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'Little White Lie' review: A filmmaker explores her secret black heritage

Filmmaker Lacey Schwartz, who grew up in an

Filmmaker Lacey Schwartz, who grew up in an upper middle class Jewish household, learns the truth about her biological father in her documentary "Little White Lie." Photo Credit: Lacey Schwartz

BOTTOM LINE

Despite the hiccups in the narrative, the tension is thick and the plot turns are dizzying. Ultimately, it's a jaw-dropping documentary study of collective denial.

THE DOCUMENTARY "Little White Lie" airing on "Independent Lens"

WHEN|WHERE Monday at 10 p.m. on WNET/13

WHAT IT'S ABOUT Filmmaker Lacey Schwartz confronts what everyone in her life had been "overlooking": That the little girl from the nice white family in Woodstock was black. How did it happen? How could it happen?

The light-skinned Schwartz grew up in Woodstock, a fairly homogeneous white community, never thinking she wasn't just like her parents, Robert and Peggy, and an heir to a New York Jewish immigrant background -- despite the fact that in summer she certainly tanned up a lot darker than anyone else in the family. Robert Schwartz explained Lacey's coloring away by pointing to photographs of his dark-complected Sicilian grandfather, which in retrospect seems ludicrous. (The filmmaker's biological father, no surprise, was really an African-American, who had an extramarital affair with her mother.) Schwartz concludes that everyone was in denial. "If you looked too closely at it," the filmmaker says, "it didn't make sense. So we didn't look."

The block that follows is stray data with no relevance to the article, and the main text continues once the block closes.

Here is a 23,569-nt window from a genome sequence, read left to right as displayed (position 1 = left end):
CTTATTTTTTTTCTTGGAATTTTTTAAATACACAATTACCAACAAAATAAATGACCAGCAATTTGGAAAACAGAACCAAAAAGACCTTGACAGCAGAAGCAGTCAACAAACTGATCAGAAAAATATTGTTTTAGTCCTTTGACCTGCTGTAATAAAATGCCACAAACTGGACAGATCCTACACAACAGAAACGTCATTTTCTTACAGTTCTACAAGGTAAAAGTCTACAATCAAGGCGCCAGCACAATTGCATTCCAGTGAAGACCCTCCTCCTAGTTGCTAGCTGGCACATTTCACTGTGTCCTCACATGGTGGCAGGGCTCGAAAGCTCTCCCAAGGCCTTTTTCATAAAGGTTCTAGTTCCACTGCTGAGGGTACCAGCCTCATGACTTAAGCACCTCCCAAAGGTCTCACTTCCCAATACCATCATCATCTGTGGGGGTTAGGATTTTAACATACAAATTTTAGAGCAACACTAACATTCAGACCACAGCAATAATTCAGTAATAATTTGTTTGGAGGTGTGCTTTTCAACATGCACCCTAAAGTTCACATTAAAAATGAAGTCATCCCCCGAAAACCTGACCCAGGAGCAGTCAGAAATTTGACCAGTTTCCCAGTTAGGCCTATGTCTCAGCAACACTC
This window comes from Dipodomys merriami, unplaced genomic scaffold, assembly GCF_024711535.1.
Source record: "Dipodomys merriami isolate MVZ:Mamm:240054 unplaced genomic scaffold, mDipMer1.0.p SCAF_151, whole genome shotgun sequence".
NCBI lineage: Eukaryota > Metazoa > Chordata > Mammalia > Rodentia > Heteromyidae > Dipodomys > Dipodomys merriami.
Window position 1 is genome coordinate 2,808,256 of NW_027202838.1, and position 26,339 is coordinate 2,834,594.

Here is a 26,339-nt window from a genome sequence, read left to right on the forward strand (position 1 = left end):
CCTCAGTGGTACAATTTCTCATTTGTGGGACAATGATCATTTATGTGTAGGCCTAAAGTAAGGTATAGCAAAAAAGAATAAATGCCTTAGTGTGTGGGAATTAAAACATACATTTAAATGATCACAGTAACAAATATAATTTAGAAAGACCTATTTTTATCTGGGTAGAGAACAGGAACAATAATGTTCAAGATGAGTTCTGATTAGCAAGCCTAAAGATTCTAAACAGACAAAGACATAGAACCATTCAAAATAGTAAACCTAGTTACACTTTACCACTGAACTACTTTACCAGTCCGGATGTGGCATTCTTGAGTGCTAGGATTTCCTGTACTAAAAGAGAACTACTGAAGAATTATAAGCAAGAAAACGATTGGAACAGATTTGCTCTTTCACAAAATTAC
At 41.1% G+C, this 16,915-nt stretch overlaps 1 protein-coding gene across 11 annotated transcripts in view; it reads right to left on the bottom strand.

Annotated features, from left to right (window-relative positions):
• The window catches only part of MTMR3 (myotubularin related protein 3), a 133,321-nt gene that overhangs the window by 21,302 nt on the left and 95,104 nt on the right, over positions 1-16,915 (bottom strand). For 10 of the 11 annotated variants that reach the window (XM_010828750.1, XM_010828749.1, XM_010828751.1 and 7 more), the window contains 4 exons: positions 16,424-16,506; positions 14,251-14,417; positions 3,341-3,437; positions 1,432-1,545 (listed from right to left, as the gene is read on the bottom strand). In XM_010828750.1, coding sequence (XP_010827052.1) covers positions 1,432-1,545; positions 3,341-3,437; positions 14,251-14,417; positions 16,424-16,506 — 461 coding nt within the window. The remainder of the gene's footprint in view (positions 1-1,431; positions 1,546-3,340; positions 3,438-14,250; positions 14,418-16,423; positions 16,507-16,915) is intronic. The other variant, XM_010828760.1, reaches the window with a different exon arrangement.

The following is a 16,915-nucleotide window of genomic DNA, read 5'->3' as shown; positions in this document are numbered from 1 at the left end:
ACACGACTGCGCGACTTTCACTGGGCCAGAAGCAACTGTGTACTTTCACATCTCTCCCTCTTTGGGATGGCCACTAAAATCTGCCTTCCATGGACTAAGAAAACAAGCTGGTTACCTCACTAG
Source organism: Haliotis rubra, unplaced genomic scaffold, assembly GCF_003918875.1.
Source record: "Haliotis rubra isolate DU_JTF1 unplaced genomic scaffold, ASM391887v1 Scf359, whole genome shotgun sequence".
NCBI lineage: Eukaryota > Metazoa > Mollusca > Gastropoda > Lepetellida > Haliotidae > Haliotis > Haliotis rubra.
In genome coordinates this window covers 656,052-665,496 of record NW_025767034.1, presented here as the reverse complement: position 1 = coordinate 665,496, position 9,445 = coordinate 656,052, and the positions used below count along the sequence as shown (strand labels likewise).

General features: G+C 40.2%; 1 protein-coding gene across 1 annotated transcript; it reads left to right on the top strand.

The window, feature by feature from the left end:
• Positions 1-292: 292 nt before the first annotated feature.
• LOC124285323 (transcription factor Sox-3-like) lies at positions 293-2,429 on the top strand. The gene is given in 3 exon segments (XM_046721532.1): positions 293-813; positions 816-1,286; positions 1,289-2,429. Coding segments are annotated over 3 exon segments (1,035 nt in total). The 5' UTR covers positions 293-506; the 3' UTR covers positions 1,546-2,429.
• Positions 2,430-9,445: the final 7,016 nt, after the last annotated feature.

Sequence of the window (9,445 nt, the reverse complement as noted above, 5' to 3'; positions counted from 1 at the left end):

It's not until she applies to Georgetown University, attaches a picture of herself and is admitted as a black student, that she accepts the obvious. At which point there's something of a hole in the story: She transitions into black college life with nary a speed bump, and it's not until later that the confrontations with her parents get serious. Were they unaware that a major institution of learning had declared their daughter African-American?

MY SAY Schwartz, with her co-director, James Adolphus, turns what really should have been a non-mystery and non-secret into a kind of domestic thriller, at the center of which is the human capacity for self-delusion; the interviews with the now-separated parents amount to some of the more heartbreaking television one is likely to ever watch. But amid all the collected joy and pain of the movie, one wishes that the filmmaker had entertained the idea that the people she knew -- at least those outside the nuclear Schwartz unit -- weren't simply being obtuse all those years. They probably knew the little Schwartz girl was different. They simply didn't acknowledge it because to ask the wrong questions could ruin a family that seemed to love each other very much. And still do. As complicated as "Little White Lie" may be, people are even more problematic and convoluted, their judgment frequently clouded by good intentions. As good as it is, "Little White Lie" might have kept that in mind.

GRADE A-

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